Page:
Companies undergoing organizational transformation face the dichotomy of standing still on the Iron Triangle when it comes to planning and managing software projects, or moving to an area that in principle resembles the Bermuda Triangle more than the comfort zone they have traveled through over the past few decades.
One of the most valuable things we have learned in software development is that many of the practices and techniques used since that historic meeting of the 1968 NATO Scientific Committee in Garmisch, Germany, which initiated software engineering as a profession, were taken on loan from other areas of engineering and other applied sciences.
Some of these practices directly influenced the way in which we estimate and plan software projects today. But we have also learned that we can't estimate or plan software projects the way they do construction industry projects . . . unless we're going to use Lego®
parts to build cities!
Fortunately, we already know for sure that software engineering has a nature of its own. It is a hallmark that makes it unique and makes its practitioners stand out from other engineering professionals and other bodies of knowledge. For example, in his book Agile Project Management
, Jim Highsmith
suggested that if we apply the Agile approach to the Iron Triangle, we would find the following vertices:
- Value for the user, in terms of a product that can be distributed and whose use generates benefits for the organization
- Quality, to continuously deliver value to the user in terms of a reliable and adaptive product
- Constraints (the traditional scope, time, and cost) such that, if one — usually the first — is moved, the other two should also be moved
As Highsmith says, those constraints are still important parameters of a project, but they are not the goal. In contrast, Value
set the project goal, and the above-mentioned constraints are adjusted as the project increases value for the user. In particular, time could remain a fixed constraint, but then the scope should be adjusted to deliver the highest possible value given the restrictions imposed.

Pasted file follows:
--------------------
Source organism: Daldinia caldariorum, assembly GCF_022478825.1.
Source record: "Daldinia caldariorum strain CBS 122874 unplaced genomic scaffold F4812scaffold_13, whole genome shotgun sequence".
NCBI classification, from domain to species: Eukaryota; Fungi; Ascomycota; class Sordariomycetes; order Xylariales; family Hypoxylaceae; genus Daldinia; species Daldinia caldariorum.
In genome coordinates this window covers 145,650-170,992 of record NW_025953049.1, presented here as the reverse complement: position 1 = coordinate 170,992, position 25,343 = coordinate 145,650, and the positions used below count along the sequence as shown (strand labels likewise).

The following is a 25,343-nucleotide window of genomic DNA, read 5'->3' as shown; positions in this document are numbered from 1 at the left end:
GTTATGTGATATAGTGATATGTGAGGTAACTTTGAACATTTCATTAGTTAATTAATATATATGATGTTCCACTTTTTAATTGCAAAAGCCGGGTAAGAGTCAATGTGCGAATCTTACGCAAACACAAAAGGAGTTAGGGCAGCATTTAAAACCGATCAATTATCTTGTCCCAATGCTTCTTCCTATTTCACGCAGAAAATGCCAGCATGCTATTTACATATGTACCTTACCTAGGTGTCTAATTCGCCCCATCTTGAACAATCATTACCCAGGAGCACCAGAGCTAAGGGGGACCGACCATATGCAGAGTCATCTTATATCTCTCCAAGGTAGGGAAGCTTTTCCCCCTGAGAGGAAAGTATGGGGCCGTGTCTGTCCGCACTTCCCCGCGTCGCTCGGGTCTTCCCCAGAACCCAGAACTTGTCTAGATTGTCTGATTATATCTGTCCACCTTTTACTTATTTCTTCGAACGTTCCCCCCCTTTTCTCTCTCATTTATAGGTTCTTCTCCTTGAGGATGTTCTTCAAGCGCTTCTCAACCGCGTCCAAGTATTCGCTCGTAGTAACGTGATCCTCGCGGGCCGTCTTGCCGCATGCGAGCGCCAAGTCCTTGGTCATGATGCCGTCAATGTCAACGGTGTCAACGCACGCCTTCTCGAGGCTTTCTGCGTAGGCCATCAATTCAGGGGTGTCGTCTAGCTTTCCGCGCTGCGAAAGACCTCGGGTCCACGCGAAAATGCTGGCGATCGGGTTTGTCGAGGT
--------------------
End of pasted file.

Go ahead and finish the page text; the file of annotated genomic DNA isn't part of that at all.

As we like visualization, this other version of Highsmith’s Agile triangle resonates:
But there is more to this Agile planning and project management approach. Those of us who have been traveling through the labyrinths, climbing the cliffs, and walking through the complex valleys of Agile software development know that every single moment is an opportunity to inspect and adapt: to improve as people and as professionals, to improve processes and techniques, to improve the quality of products, and to increase the value that these products deliver to our users. It's continuous improvement
Therefore, continuous improvement, together with value and quality, forms another corner of the triangle, the result
. As agilists we are no longer interested in creating a product the simplest way, even if it is a disruptive one or if it has many benefits for its consumers. We are concerned with what is next, what will take the customer to the next level of optimization, satisfaction, and happiness.
But the most important factor in any project, in any process of innovation or improvement, in any plan that has the design and construction of products (of software) as its purpose, is people
: the face-to-face communication between them, the motivation of all the individuals who are involved in a project, the continuous attention to technical excellence, the team’s self-management, and the confidence that the organization deposits in them. All of these elements build the foundation of any endeavor’s success as we begin to generate new products or services.
With this in mind, we could then meet this new extended version of the Agile triangle, which is part of my Agile mindset:
You can find more of my agile mindset in my Gazafatonario